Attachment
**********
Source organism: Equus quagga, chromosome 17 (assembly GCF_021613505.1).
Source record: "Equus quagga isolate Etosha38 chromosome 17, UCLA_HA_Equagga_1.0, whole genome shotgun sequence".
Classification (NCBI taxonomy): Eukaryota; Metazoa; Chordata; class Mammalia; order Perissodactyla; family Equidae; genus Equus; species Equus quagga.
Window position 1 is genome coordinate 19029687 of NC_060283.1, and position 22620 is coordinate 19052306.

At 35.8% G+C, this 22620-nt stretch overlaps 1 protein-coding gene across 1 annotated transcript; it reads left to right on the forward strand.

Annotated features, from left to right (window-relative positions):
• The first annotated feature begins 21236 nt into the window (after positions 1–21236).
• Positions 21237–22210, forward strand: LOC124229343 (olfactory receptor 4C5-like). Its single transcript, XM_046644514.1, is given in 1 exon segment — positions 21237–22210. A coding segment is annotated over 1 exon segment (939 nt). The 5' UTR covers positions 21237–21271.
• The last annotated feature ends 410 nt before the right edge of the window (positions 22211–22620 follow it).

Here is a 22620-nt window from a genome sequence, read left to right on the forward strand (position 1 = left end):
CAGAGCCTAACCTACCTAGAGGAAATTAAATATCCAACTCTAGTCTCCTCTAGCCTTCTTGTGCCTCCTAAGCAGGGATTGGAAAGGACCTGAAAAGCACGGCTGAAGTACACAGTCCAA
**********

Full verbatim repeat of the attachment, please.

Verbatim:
Source organism: Equus quagga, chromosome 17 (assembly GCF_021613505.1).
Source record: "Equus quagga isolate Etosha38 chromosome 17, UCLA_HA_Equagga_1.0, whole genome shotgun sequence".
Classification (NCBI taxonomy): Eukaryota; Metazoa; Chordata; class Mammalia; order Perissodactyla; family Equidae; genus Equus; species Equus quagga.
Window position 1 is genome coordinate 19029687 of NC_060283.1, and position 22620 is coordinate 19052306.

At 35.8% G+C, this 22620-nt stretch overlaps 1 protein-coding gene across 1 annotated transcript; it reads left to right on the forward strand.

Annotated features, from left to right (window-relative positions):
• The first annotated feature begins 21236 nt into the window (after positions 1–21236).
• Positions 21237–22210, forward strand: LOC124229343 (olfactory receptor 4C5-like). Its single transcript, XM_046644514.1, is given in 1 exon segment — positions 21237–22210. A coding segment is annotated over 1 exon segment (939 nt). The 5' UTR covers positions 21237–21271.
• The last annotated feature ends 410 nt before the right edge of the window (positions 22211–22620 follow it).

Here is a 22620-nt window from a genome sequence, read left to right on the forward strand (position 1 = left end):
CAGAGCCTAACCTACCTAGAGGAAATTAAATATCCAACTCTAGTCTCCTCTAGCCTTCTTGTGCCTCCTAAGCAGGGATTGGAAAGGACCTGAAAAGCACGGCTGAAGTACACAGTCCAA